Niel Steenbergen

Nature sets humankind free (1977, natural stone)
Simon Building

Niel Steenbergen – De natuur maakt de mens vrij (1977, natuursteen)

Steenbergen (1911–1997) studied at the then Kunstnijverheidsschool (School of Arts and Crafts) in Tilburg (1929–1932), the Royal Academy of Fine Arts in Antwerp (1932–1934) and the Rijksakademie in Amsterdam (1935-1938). He owed his first commission, a bust of Jan Adriaanszoon Leeghwater (1937), to the mediation of his teacher Jan Bronner.

In the 1970s, Steenbergen created the sculpture that now stands on the north side of Simon Building. Previously it stood on the other side, when Bedaux's building was still a government office, which housed the Land Registry Office and an annex of the Ministry of Agriculture, among other things. The work of art by Niel Steenbergen, in which a tree stands at the center on a base supported by five pigs, still recalls this function. To the left and right are motifs that refer to the Brabant agriculture and economy: corn sheaves, mills, farmers, leather processors, etc.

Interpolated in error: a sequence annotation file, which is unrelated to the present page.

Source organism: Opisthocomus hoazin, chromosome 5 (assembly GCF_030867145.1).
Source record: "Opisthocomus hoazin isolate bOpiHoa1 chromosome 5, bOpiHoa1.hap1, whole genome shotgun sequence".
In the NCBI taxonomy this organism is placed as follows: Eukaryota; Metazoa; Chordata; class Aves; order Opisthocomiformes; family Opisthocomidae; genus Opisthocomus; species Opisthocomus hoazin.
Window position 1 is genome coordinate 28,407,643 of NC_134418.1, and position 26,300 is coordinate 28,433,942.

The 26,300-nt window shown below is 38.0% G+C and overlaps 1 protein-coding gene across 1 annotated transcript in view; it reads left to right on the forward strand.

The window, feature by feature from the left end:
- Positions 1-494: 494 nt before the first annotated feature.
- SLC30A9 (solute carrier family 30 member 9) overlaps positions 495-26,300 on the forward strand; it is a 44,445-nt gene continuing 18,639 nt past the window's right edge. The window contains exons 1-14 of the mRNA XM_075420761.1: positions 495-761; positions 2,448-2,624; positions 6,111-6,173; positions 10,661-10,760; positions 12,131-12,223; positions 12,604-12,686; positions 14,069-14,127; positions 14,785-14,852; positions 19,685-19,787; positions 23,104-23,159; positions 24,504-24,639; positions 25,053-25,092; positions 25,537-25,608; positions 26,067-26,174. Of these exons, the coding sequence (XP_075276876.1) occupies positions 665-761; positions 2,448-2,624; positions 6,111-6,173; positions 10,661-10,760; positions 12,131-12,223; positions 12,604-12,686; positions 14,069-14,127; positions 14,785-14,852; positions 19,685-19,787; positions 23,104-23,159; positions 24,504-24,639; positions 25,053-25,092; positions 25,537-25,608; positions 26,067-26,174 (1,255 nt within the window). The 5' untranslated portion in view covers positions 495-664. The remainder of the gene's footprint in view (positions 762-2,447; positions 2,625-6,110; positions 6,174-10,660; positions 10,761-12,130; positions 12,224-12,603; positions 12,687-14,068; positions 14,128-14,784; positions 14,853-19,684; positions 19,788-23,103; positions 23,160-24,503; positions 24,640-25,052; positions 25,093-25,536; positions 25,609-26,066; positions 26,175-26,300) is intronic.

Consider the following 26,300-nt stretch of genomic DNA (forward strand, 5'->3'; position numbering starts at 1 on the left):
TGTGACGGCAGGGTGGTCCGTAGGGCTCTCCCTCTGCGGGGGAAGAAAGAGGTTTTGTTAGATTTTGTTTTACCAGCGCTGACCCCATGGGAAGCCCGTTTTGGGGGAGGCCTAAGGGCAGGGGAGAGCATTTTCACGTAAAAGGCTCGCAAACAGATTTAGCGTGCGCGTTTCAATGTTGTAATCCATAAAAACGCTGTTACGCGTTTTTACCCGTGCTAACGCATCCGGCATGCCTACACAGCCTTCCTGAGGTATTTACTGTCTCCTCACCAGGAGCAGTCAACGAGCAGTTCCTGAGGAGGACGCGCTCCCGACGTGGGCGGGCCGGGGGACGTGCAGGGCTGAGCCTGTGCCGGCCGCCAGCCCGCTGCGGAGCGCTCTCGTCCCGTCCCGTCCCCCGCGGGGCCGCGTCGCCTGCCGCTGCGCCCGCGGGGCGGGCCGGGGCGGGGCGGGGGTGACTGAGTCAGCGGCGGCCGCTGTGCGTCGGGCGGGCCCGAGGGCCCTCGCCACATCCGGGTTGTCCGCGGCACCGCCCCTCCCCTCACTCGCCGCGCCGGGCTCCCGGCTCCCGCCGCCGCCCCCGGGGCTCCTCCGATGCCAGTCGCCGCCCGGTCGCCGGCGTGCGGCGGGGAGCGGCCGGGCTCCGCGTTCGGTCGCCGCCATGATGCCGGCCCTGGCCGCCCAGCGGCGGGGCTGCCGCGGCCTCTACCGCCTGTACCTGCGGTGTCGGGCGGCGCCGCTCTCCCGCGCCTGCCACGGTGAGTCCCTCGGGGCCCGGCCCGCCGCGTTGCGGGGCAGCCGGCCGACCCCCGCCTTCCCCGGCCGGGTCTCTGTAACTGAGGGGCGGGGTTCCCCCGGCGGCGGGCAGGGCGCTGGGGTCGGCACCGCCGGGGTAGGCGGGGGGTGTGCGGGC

Steenbergen was active as a sculptor, medallist, draughtsman, and silversmith. He became a lecturer at the academy in Tilburg where he had studied. He made war memorials, free statues, altars, pulpits, and baptismal fonts, among other things. He made the pontificates (staff, pectoral cross, and ring) for five Dutch bishops and won several awards, including the Prix de Rome for Sculpture in 1938.

More about history and academic heritage

The Tilburg University academic heritage is a very diverse set of archives, visual materials, collections, devices, recorded stories, et cetera that relate to the history of the university.